Eric’s Trip named themselves after a Sonic Youth song, but they’re much more of a Dinosaur Jr-type band. Imagine if You’re Living All Over Me absorbed elements of Sebadoh III and you’ll end up with something close to Love Tara - a quiet emotional masterpiece. Eric’s Trip were the first Canadian band to sign with Sub Pop in the midst of grunge, but how many bands from that roster were capable of writing hushed folk songs such as “May 11” and “Behind The Garage” that were as sickly sweet as “My Room” or “Follow”? Rick White and Julie Doiron, the two vocalists in the band, penned songs that seemed to be directed at the other. The result was an album that made you feel like you were listening to a diary open up right in front of you.
Toronto punks Fucked Up’s first album Hidden World was a fantastic debut that barely hinted at the boundary-smashing left-of-centre sound the band would embrace later in their career. It was an daring record for hardcore and the slew of vinyl-only releases they would release would showcase their growing ambitions.* The Chemistry of Common Life* is the album where Fucked Up began to follow every musical whim they had. But they hadn’t abandoned hardcore just yet. Pink Eyes, now commonly known as Damian Abraham, doesn’t bother with anything resembling conventional singing, his bark enough to cut through the dense layers of guitars. Guest vocalists included Canadian luminaries such as Katie Stelmanis, Dallas Green who featured on chiming “Black Albino Bones” and Sebastien Grainger, turning in a fantastic performance on the anthemic “Twice Born” (he also took part in a now legendary performance where the band destroyed a MTV bathroom, Grainger wearing only suspenders and a hard hat. How boss is that?) Where The Chemistry of Common Life succeeded at was showing just how one could expand the vocabulary of hardcore without losing its sense of propulsion.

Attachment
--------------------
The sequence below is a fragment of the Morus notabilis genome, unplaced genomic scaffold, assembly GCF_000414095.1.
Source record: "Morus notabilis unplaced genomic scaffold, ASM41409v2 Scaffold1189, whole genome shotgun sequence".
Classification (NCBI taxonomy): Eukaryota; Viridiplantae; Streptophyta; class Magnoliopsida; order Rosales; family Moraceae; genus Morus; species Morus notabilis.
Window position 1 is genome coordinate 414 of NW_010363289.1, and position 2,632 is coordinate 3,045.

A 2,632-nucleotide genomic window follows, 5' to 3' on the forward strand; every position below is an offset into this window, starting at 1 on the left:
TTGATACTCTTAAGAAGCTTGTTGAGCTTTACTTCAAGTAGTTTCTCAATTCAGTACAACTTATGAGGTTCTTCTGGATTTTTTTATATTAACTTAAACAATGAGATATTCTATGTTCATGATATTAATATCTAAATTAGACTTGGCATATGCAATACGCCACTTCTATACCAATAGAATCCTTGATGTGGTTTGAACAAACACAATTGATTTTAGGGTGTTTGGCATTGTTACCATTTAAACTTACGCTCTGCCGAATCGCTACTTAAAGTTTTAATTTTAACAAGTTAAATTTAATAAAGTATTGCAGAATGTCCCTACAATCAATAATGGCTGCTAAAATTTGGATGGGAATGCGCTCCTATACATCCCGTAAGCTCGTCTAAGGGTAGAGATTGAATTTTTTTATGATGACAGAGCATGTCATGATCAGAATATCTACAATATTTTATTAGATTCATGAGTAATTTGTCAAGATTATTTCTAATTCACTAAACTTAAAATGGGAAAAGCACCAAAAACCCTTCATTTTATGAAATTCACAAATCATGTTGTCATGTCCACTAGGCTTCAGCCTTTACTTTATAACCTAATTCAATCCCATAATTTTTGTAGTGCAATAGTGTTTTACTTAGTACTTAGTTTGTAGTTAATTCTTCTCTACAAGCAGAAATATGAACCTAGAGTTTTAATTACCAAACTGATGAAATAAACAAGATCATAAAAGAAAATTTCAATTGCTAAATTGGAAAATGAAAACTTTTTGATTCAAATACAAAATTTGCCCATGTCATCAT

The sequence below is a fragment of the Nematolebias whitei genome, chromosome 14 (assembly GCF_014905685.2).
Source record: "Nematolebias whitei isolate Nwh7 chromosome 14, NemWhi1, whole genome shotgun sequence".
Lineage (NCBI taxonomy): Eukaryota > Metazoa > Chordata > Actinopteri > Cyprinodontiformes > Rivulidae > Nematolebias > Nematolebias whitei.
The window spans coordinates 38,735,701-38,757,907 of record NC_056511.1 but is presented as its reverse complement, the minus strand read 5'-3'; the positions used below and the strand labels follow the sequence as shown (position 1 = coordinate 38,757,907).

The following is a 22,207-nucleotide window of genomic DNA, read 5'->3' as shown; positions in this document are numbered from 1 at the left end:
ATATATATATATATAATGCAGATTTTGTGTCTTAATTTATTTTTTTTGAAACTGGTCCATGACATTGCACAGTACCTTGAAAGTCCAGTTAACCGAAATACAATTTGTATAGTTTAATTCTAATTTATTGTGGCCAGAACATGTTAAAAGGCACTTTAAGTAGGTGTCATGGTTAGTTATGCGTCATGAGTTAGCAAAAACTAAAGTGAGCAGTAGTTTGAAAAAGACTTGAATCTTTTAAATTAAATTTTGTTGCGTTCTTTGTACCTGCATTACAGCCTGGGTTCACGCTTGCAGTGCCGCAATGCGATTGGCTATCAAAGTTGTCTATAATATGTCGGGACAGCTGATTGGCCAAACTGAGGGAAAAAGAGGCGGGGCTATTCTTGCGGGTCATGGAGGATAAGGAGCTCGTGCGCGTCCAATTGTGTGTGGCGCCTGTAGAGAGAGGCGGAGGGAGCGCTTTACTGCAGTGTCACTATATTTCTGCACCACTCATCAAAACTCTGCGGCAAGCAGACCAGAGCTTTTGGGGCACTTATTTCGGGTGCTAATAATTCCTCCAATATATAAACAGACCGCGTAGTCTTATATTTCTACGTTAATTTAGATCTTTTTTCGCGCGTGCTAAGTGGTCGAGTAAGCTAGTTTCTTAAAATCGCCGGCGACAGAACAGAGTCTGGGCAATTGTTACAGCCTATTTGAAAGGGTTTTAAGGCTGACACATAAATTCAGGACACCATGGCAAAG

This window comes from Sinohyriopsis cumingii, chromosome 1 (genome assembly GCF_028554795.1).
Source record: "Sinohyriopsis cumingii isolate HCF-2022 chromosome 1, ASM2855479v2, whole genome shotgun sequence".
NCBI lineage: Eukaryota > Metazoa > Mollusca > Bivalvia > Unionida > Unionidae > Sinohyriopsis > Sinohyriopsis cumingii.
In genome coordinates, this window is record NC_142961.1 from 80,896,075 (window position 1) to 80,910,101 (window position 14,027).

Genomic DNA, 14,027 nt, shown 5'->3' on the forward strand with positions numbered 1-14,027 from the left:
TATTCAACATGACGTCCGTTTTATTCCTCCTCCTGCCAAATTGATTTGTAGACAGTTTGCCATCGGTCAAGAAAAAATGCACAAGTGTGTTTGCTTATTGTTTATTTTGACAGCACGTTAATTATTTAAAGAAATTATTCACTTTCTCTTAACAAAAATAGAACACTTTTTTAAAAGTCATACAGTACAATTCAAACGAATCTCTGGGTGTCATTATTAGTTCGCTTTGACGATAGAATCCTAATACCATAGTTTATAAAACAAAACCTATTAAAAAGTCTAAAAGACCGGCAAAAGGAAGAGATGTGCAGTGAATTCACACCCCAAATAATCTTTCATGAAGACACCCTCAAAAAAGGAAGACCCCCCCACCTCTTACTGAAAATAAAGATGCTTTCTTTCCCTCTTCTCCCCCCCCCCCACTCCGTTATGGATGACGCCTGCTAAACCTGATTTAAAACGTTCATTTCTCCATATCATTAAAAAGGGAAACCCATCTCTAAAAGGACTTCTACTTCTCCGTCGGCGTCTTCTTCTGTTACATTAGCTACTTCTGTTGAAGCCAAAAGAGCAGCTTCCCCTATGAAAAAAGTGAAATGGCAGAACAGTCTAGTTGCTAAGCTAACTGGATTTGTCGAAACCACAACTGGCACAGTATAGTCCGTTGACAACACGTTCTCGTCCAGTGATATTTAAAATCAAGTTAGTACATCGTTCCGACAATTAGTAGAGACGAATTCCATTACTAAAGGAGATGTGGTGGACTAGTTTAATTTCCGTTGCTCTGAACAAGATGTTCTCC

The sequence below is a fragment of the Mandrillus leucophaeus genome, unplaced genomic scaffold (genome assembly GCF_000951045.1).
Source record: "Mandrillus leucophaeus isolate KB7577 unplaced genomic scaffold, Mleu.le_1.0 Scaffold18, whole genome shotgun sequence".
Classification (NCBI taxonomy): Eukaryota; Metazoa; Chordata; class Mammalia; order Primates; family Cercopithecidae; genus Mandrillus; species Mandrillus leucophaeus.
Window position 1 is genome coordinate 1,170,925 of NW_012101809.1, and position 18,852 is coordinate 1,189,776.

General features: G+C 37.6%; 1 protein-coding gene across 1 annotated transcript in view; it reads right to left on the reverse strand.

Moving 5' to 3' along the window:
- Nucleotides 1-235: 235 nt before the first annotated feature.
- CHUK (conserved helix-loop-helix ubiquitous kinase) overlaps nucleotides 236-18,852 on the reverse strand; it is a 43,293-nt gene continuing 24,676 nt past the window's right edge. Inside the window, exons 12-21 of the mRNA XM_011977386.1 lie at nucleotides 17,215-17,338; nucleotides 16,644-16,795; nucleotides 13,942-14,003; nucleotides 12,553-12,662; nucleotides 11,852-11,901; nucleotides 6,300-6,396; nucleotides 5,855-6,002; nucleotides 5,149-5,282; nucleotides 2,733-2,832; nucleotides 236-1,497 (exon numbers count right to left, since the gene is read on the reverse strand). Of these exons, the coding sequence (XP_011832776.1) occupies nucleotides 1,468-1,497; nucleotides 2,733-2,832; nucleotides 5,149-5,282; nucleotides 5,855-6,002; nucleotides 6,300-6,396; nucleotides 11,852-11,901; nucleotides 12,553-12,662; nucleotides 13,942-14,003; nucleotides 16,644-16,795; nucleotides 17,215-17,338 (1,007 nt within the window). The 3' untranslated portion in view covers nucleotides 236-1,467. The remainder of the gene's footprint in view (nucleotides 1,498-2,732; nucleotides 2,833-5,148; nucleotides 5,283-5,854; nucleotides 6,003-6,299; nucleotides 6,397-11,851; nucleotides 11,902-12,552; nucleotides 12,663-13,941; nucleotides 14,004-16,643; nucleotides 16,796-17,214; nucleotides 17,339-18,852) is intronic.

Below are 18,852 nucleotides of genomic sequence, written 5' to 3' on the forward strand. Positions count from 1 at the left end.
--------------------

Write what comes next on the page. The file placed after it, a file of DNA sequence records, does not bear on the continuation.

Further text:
The best thing about this double album release by the notorious Montreal collective was how it was a huge growth in scope over their excellent debut F♯ A♯ ∞ where the band impressed with their talent for conveying emotion through grandiose soundscapes. With* lift yr skinny fists...*they did away with some of their old tricks and picked up some new ones, slyly adding in new instrumentation that allowed them to come out with some of the most gorgeous music the band’s ever committed to tape. The second half of the album, containing sides “Sleep” and “Like Antennas To Heaven…” build slowly, drawing in strings, guitar, piano and drums alongside industrial noise and samples to create a rapturous noise that not only suited their political rhetoric but their musical ones as well.